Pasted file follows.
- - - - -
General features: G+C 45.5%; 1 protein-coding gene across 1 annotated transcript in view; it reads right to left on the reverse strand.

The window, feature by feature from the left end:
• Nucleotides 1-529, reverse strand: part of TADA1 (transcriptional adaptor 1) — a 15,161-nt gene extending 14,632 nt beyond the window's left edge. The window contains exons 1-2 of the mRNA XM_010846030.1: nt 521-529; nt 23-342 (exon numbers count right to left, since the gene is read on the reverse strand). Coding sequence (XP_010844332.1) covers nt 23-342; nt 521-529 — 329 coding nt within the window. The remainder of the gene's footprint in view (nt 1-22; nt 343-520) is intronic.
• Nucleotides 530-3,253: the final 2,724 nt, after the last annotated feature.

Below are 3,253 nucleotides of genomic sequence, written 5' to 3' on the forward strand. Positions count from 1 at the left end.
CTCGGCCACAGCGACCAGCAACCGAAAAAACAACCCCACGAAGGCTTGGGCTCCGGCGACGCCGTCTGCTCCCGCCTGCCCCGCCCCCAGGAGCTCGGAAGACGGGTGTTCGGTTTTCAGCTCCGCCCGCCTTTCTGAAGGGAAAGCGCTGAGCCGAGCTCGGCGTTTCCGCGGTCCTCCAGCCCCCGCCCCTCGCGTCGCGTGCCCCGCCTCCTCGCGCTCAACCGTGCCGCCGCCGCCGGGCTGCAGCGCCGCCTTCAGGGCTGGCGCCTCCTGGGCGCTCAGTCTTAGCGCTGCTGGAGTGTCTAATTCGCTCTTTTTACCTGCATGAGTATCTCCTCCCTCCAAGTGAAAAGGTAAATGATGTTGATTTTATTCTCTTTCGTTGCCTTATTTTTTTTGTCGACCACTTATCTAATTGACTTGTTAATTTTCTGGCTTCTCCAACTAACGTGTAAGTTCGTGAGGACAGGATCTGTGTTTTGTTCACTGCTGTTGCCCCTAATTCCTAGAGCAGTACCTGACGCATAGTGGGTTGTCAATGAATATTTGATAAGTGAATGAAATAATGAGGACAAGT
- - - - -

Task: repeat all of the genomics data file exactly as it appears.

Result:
General features: G+C 45.5%; 1 protein-coding gene across 1 annotated transcript in view; it reads right to left on the reverse strand.

The window, feature by feature from the left end:
• Nucleotides 1-529, reverse strand: part of TADA1 (transcriptional adaptor 1) — a 15,161-nt gene extending 14,632 nt beyond the window's left edge. The window contains exons 1-2 of the mRNA XM_010846030.1: nt 521-529; nt 23-342 (exon numbers count right to left, since the gene is read on the reverse strand). Coding sequence (XP_010844332.1) covers nt 23-342; nt 521-529 — 329 coding nt within the window. The remainder of the gene's footprint in view (nt 1-22; nt 343-520) is intronic.
• Nucleotides 530-3,253: the final 2,724 nt, after the last annotated feature.

Below are 3,253 nucleotides of genomic sequence, written 5' to 3' on the forward strand. Positions count from 1 at the left end.
CTCGGCCACAGCGACCAGCAACCGAAAAAACAACCCCACGAAGGCTTGGGCTCCGGCGACGCCGTCTGCTCCCGCCTGCCCCGCCCCCAGGAGCTCGGAAGACGGGTGTTCGGTTTTCAGCTCCGCCCGCCTTTCTGAAGGGAAAGCGCTGAGCCGAGCTCGGCGTTTCCGCGGTCCTCCAGCCCCCGCCCCTCGCGTCGCGTGCCCCGCCTCCTCGCGCTCAACCGTGCCGCCGCCGCCGGGCTGCAGCGCCGCCTTCAGGGCTGGCGCCTCCTGGGCGCTCAGTCTTAGCGCTGCTGGAGTGTCTAATTCGCTCTTTTTACCTGCATGAGTATCTCCTCCCTCCAAGTGAAAAGGTAAATGATGTTGATTTTATTCTCTTTCGTTGCCTTATTTTTTTTGTCGACCACTTATCTAATTGACTTGTTAATTTTCTGGCTTCTCCAACTAACGTGTAAGTTCGTGAGGACAGGATCTGTGTTTTGTTCACTGCTGTTGCCCCTAATTCCTAGAGCAGTACCTGACGCATAGTGGGTTGTCAATGAATATTTGATAAGTGAATGAAATAATGAGGACAAGT